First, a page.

After a day-long process Tuesday that included working through lunch and not adjourning until 4 p.m., the search committee for Flagler County’s next school superintendent agreed to recommend five names to the school board: Mary Murray, Jacob Oliva, James Parla, Christopher Quinn and Pamela Tapley.
The school board meets Thursday at 2 p.m. at the Government Services Building to take up the recommendations and decide whether to interview all five or fewer. The committee is offering its services should additional interviews be needed.
There was little surprise in the final five, though three of the five are from other states. Only one of the five is currently a superintendent without qualifiers. Oliva is another, but the word “interim” qualifies his title. Two candidates are assistant superintendents, and the fifth is not currently a public school administrator.
There were 20 applicants in all, five of whom were disqualified for not meeting minimum requirements the search committee had set in its job posting. Each member of the 15-member committee (a couple of whom were absent) scored each of 15 applicants according to a multi-page set of criteria that then became the basis for discussions.
Many search committee members “realized that the questions were in many cases very subjective, such as experience in dealing with union negotiations,” County Commissioner Brabara Revels, who chaired the search committee, said afterward, summarizing the day’s proceedings. “Unless that was spoken of by the applicant somewhere there would be no score and yet anyone in a position of leadership [or administration] in Florida would certainly have had that experience.” Nevertheless committee members generally agreed, Revels said, that it was “a way to fairly evenly apply a rating system.”
Flagler Superintendent Janet Valentine began the succession process last year, and had put in place its essential framework when she suffered a stroke just before Thanksgiving. She has been recovering since, but she will not be returning to work. She had picked Oliva as her assistant superintendent in 2012—with Oliva in mind to replace her wither her June retirement already set. A majority of the board supported the notion, and publicly expressed support for Oliva, but at the same time board members did not want to make the appointment without a broader search. Board members were also criticized for rushing to coronate Oliva.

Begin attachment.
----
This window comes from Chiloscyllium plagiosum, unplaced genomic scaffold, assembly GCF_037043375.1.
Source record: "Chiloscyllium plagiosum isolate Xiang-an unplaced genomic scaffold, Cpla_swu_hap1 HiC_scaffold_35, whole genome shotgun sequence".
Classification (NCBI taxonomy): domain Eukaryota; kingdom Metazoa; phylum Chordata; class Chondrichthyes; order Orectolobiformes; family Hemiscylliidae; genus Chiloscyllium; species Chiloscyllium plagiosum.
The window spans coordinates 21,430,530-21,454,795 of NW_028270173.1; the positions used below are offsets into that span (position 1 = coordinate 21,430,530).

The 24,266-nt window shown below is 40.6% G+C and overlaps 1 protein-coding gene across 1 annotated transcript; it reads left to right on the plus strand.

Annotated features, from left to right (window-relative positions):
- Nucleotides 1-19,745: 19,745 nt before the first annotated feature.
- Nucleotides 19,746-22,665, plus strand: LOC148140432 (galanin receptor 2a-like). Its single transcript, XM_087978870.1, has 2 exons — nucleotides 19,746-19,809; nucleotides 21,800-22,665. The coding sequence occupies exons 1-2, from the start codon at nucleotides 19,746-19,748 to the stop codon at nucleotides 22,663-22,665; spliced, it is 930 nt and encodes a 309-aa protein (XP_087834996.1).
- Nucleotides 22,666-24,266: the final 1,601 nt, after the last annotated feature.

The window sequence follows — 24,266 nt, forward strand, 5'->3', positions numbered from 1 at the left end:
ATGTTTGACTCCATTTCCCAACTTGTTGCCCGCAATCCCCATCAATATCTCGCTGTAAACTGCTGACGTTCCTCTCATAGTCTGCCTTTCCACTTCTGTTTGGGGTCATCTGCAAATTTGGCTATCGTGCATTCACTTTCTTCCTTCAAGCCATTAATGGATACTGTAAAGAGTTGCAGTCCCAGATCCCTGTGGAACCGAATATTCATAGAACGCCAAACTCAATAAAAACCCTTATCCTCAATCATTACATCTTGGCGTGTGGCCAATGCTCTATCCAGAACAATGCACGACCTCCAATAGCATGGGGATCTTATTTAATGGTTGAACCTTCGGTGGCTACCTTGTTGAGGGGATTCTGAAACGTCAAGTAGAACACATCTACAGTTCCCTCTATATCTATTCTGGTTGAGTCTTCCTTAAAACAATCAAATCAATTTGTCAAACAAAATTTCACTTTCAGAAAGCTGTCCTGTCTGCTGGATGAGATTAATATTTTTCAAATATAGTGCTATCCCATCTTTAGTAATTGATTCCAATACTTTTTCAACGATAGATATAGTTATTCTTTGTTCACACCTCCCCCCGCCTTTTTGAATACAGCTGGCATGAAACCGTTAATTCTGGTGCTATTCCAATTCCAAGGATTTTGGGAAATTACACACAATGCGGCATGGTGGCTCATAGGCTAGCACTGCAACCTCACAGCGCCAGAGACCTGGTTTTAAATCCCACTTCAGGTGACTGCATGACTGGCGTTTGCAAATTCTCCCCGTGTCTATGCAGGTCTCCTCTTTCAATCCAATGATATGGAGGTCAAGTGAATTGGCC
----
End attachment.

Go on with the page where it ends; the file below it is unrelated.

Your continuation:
The result was the appointment of the search committee and a relatively rushed process that compressed a job posting, the short-listing and the board’s Jan. 23 meeting all in a matter of a few weeks, with the Christmas holiday devouring a good portion of that. Some of the search committee’s members were openly critical of being placed in that position.
All committee members agreed, Revels said, “it was a great experience to work together as a team even though we had much disagreement. All learned a great deal about the process and felt this selection is one of the most important decisions our community (the Board) will make as this person will shape the lives of our children’s learning experiences and hence the community’s health and progress.”
Throughout the process, however, Oliva has remained the clear front-runner, if only because regardless of the search, Oliva has been leading the district through difficult crises (Valentine’s stroke, shortly followed by the death of Bruce Preece, the long-time transportation director), submitting innovative ideas to broaden the district’s marketing and its development of a workforce more in sync with the local job market, and providing board members with a level of continuity and trust that made Valentine’s exit, however personally difficult, far less disruptive than it otherwise might have been. Valentine’s staff, however, ensured such seamlessness at least as much.
He still has four competitors.
Mary Murray is a course mentor and instructor at Western Grosvenor University’s Teachers College in Oklahoma, but she was briefly an administrator in Manatee County schools for a few months in 2013, and a principal, assistant principal and dean in Collier County schools for 10 years before that, until 2013.
James Parla, of Lawrenceville, N.J., has been a school superintendent since 2004 in four school districts in New York and New Jersey, a second career he took on after working for Verizon’s predecessor as director of statewide operations and public communications.
Christopher Quinn, of Stafford, Va., has held positions as assistant superintendent (or similar) since 1998 in New York and Virginia. And Pamela Tapley, the only other Floridian, has been an assistant superintendent of high schools for Osceola public schools—the district that served as the Flagler school board’s inspiration two years ago when Flagler instituted a stricter dress code.
The candidate’s full resumes are below.
Superintendent Candidates, Flagler County Schools: The Final Five
|Mentor/instructor at Western Governors University's Teachers College since Nov. 2013
|Acting superintendent, Flagler County Schools, was assistant superintendent.
|Superintendent, Hamilton Township School District, since 2012; 13,000 students. Was superintendent in three other districts since 2004.
|Assistant superintendent for instruction, since 2005.
|Assistant superintendent of high schools, Osceola Public Schools.